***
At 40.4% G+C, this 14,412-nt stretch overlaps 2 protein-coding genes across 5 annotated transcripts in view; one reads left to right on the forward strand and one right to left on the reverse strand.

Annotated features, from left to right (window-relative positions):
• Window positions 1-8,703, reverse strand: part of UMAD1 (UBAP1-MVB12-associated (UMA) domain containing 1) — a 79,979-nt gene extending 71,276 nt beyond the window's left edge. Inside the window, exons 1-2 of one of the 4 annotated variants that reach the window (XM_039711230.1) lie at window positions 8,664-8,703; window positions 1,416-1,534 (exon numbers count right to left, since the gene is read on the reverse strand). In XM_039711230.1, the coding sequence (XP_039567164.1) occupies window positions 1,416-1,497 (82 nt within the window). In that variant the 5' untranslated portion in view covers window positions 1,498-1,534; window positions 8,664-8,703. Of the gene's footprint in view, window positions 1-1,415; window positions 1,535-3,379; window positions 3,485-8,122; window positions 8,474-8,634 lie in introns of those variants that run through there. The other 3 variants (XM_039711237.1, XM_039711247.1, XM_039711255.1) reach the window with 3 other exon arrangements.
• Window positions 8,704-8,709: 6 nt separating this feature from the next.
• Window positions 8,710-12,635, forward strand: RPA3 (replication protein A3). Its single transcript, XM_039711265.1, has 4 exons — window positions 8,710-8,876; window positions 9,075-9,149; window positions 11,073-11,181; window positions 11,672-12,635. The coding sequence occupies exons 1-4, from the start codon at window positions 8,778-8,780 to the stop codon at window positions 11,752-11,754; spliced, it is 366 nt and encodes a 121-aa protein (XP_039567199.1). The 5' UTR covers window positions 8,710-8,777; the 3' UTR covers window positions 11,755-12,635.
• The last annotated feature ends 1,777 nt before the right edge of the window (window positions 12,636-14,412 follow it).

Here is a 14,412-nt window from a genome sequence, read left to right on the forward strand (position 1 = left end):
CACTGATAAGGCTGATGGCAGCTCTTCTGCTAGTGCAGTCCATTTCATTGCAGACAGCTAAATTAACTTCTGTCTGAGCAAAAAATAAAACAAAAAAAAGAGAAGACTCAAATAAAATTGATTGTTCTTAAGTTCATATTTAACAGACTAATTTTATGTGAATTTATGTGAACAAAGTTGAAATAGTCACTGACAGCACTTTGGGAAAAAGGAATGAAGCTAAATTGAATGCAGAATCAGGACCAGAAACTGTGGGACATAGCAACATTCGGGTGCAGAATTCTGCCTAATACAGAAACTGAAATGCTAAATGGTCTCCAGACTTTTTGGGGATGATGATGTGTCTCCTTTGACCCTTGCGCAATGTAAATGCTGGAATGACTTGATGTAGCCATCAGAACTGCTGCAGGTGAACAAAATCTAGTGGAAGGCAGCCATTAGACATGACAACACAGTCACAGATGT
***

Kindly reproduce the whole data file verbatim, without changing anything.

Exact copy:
At 40.4% G+C, this 14,412-nt stretch overlaps 2 protein-coding genes across 5 annotated transcripts in view; one reads left to right on the forward strand and one right to left on the reverse strand.

Annotated features, from left to right (window-relative positions):
• Window positions 1-8,703, reverse strand: part of UMAD1 (UBAP1-MVB12-associated (UMA) domain containing 1) — a 79,979-nt gene extending 71,276 nt beyond the window's left edge. Inside the window, exons 1-2 of one of the 4 annotated variants that reach the window (XM_039711230.1) lie at window positions 8,664-8,703; window positions 1,416-1,534 (exon numbers count right to left, since the gene is read on the reverse strand). In XM_039711230.1, the coding sequence (XP_039567164.1) occupies window positions 1,416-1,497 (82 nt within the window). In that variant the 5' untranslated portion in view covers window positions 1,498-1,534; window positions 8,664-8,703. Of the gene's footprint in view, window positions 1-1,415; window positions 1,535-3,379; window positions 3,485-8,122; window positions 8,474-8,634 lie in introns of those variants that run through there. The other 3 variants (XM_039711237.1, XM_039711247.1, XM_039711255.1) reach the window with 3 other exon arrangements.
• Window positions 8,704-8,709: 6 nt separating this feature from the next.
• Window positions 8,710-12,635, forward strand: RPA3 (replication protein A3). Its single transcript, XM_039711265.1, has 4 exons — window positions 8,710-8,876; window positions 9,075-9,149; window positions 11,073-11,181; window positions 11,672-12,635. The coding sequence occupies exons 1-4, from the start codon at window positions 8,778-8,780 to the stop codon at window positions 11,752-11,754; spliced, it is 366 nt and encodes a 121-aa protein (XP_039567199.1). The 5' UTR covers window positions 8,710-8,777; the 3' UTR covers window positions 11,755-12,635.
• The last annotated feature ends 1,777 nt before the right edge of the window (window positions 12,636-14,412 follow it).

Here is a 14,412-nt window from a genome sequence, read left to right on the forward strand (position 1 = left end):
CACTGATAAGGCTGATGGCAGCTCTTCTGCTAGTGCAGTCCATTTCATTGCAGACAGCTAAATTAACTTCTGTCTGAGCAAAAAATAAAACAAAAAAAAGAGAAGACTCAAATAAAATTGATTGTTCTTAAGTTCATATTTAACAGACTAATTTTATGTGAATTTATGTGAACAAAGTTGAAATAGTCACTGACAGCACTTTGGGAAAAAGGAATGAAGCTAAATTGAATGCAGAATCAGGACCAGAAACTGTGGGACATAGCAACATTCGGGTGCAGAATTCTGCCTAATACAGAAACTGAAATGCTAAATGGTCTCCAGACTTTTTGGGGATGATGATGTGTCTCCTTTGACCCTTGCGCAATGTAAATGCTGGAATGACTTGATGTAGCCATCAGAACTGCTGCAGGTGAACAAAATCTAGTGGAAGGCAGCCATTAGACATGACAACACAGTCACAGATGT